Spiderman Homecoming: Great Marvel Film or Greatest Marvel Film?
Finally liberated from Sony Pictures after a failed attempt at a reboot, the aptly named "Homecoming" was recently released. I'd like to say a few things about it. I'll start with some general comments on the MCU in general, and then move on to some spoilers concerning the movie itself.
The Marvel Cinematic Universe
This is a mess, but that's kind of the point https://www.reddit.com/r/marvelstudios/comments/2uakun/mcu_infographic_empire_magazine/
I really enjoyed Iron Man as I'm sure many of you have (at least those that have seen it). The sequels weren't up to the original, but it was good enough to kickstart this new era of film making. Comic Book movies have been around a while, going back to the original Superman movies of the Christopher Reeves year, through the various Batmans, and yeah, even to Tobey Maguire's Spiderman.
However, it wasn't until the MCU where decades-long story arcs were planned out. This is something that is now being replicated by the Star Wars films (also under Disney) with some success, and, Wonder Women aside, less success (at least critically) by DC.
Not really official, but hopefully you get the idea
To stick with the MCU, you generally have to commit yourself to watching and/or reading up on all sorts of lore. This is a benefit to many people, who find the engagement enriching in it's own right. With that being said, I found Homecoming to delightful as a standalone film. Obviously there are strong connections to the rest of the MCU, but those don't weigh very heavy on the overall story. This is a movie about an enthusiastic kid trying to prove he can hang with the heavy hitters, while at the same time juggling life as a Teenager. This was something that Tobey Mcquire could never really pull off (he looked like he was in his 20s), but Tom Holland accomplished with some humor and geeky charm.
This isn't a story set on a cosmic scale. No globetrotting (well, they do visit D.C. at one point), no high-level government power plays. This aspect was a really refreshing departure from what is generally seen in the rest of the MCU films, even in many of the other "origin" story. By the way, on the origin part, I'm really happy to report that they basically skipped any detailed explanation of how Peter came to have his powers. Literally a couple throwaway lines. We've seen it before, was nice to not see it rehashed once again.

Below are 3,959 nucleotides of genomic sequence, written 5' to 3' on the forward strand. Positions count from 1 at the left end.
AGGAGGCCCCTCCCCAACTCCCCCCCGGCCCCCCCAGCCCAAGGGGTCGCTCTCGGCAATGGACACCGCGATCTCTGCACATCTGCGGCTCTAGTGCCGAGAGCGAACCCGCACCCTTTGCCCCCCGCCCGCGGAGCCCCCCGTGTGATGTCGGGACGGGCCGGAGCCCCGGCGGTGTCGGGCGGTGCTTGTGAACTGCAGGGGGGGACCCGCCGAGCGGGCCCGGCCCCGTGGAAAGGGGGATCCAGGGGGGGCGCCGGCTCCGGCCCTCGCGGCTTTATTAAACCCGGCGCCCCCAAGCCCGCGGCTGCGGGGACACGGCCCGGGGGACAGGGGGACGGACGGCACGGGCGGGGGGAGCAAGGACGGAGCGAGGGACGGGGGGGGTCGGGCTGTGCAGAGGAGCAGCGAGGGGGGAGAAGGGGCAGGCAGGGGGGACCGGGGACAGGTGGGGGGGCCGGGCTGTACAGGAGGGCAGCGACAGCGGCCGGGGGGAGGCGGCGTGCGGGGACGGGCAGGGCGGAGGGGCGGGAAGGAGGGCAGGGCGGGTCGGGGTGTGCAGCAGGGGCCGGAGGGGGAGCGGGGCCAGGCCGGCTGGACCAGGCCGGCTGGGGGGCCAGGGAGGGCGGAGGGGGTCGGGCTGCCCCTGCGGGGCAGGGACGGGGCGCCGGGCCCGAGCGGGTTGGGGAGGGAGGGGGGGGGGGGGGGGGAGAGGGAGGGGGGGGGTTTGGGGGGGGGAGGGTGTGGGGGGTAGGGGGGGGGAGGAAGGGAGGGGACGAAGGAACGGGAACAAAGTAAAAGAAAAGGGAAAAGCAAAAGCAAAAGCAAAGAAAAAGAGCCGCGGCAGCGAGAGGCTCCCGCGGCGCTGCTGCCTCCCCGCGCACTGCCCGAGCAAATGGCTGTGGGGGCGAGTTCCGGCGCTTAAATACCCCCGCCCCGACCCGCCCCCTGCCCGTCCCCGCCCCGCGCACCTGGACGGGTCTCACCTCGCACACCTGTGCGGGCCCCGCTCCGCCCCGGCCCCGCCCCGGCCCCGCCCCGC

The film was a nice mix of Deadpool / Guardians, lots of neon colors, irreverent humor. A lack of self-seriousness that can be sorely lacking in some of the earlier movies. Homecoming had it's heavy moments, but it never really lingered. We always came back to the self-aware "I barely know what I'm doing and I'm scared shitless" Peter Parker, which plays a nice contrast to what we've come to expect in this films.
So, with that being said, I'd like to go into detail into the plot. If you can't tell from what I've written so far, I heavily recommend this movie. So check it out, let me know what you think.
Here comes the spoiler zone
what are you looking at
As I mentioned earlier, I really enjoyed Homecoming. Often I find these superhero movies to be bogged down with strange plots. Thing slammed together irrationally for "reasons." Vague reasons, where often the real reason is that they have key plot points to connect to each other.
Homecoming seemed very natural to me. Michael Keaton's "Vulture" had a concise and reasonable origin story spelled out between Sony's and Marvel's title cards. He was yet another casualty of the devastation seen in the earlier films. Lead in a cleanup crew salvaging what was left following the devastation in New York, he was savagely pushed aside by "Damage Control," a Stark influenced government agency monopolizing the trade he bet the farm on.
Broken window fallacy?
In this way, "Damage Control" prompted more damage, as Keaton's character turned himself and his crew to stealing and building out this tech, selling as weapons to black market players. This served as the main overt conflict in the movie. Peter becomes aware of the increasingly dangerous weapons, the first conflict with which destroyed his favorite bodega. So, in this way:
Avengers saving the world -> New York Damage -> Damage Control -> Vulture gang -> New York Damage